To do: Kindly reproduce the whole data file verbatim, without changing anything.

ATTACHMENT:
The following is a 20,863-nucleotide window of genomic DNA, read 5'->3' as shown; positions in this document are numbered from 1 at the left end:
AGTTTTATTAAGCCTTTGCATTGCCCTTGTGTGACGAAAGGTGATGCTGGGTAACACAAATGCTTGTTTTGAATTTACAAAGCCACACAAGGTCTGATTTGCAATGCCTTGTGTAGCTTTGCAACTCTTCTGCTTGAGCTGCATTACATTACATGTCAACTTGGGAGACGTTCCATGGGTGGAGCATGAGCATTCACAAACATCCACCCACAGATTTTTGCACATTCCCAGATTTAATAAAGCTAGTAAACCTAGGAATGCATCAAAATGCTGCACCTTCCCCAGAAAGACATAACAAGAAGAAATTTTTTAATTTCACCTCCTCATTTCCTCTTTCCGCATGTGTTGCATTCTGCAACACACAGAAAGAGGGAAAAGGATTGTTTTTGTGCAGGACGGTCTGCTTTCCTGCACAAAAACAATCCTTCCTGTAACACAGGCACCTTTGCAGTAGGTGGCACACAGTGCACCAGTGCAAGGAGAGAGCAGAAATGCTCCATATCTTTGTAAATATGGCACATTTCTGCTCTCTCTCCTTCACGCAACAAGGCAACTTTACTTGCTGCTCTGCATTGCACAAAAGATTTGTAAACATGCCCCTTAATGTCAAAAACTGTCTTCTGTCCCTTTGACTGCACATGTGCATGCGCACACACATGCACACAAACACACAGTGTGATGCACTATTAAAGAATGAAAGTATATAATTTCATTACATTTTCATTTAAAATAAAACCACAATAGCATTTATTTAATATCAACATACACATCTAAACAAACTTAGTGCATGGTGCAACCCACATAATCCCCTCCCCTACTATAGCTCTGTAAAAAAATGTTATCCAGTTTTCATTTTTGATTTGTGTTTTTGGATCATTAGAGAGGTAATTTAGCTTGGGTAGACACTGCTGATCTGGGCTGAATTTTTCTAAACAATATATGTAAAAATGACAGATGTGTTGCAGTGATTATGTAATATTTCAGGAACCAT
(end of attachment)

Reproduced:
The following is a 20,863-nucleotide window of genomic DNA, read 5'->3' as shown; positions in this document are numbered from 1 at the left end:
AGTTTTATTAAGCCTTTGCATTGCCCTTGTGTGACGAAAGGTGATGCTGGGTAACACAAATGCTTGTTTTGAATTTACAAAGCCACACAAGGTCTGATTTGCAATGCCTTGTGTAGCTTTGCAACTCTTCTGCTTGAGCTGCATTACATTACATGTCAACTTGGGAGACGTTCCATGGGTGGAGCATGAGCATTCACAAACATCCACCCACAGATTTTTGCACATTCCCAGATTTAATAAAGCTAGTAAACCTAGGAATGCATCAAAATGCTGCACCTTCCCCAGAAAGACATAACAAGAAGAAATTTTTTAATTTCACCTCCTCATTTCCTCTTTCCGCATGTGTTGCATTCTGCAACACACAGAAAGAGGGAAAAGGATTGTTTTTGTGCAGGACGGTCTGCTTTCCTGCACAAAAACAATCCTTCCTGTAACACAGGCACCTTTGCAGTAGGTGGCACACAGTGCACCAGTGCAAGGAGAGAGCAGAAATGCTCCATATCTTTGTAAATATGGCACATTTCTGCTCTCTCTCCTTCACGCAACAAGGCAACTTTACTTGCTGCTCTGCATTGCACAAAAGATTTGTAAACATGCCCCTTAATGTCAAAAACTGTCTTCTGTCCCTTTGACTGCACATGTGCATGCGCACACACATGCACACAAACACACAGTGTGATGCACTATTAAAGAATGAAAGTATATAATTTCATTACATTTTCATTTAAAATAAAACCACAATAGCATTTATTTAATATCAACATACACATCTAAACAAACTTAGTGCATGGTGCAACCCACATAATCCCCTCCCCTACTATAGCTCTGTAAAAAAATGTTATCCAGTTTTCATTTTTGATTTGTGTTTTTGGATCATTAGAGAGGTAATTTAGCTTGGGTAGACACTGCTGATCTGGGCTGAATTTTTCTAAACAATATATGTAAAAATGACAGATGTGTTGCAGTGATTATGTAATATTTCAGGAACCAT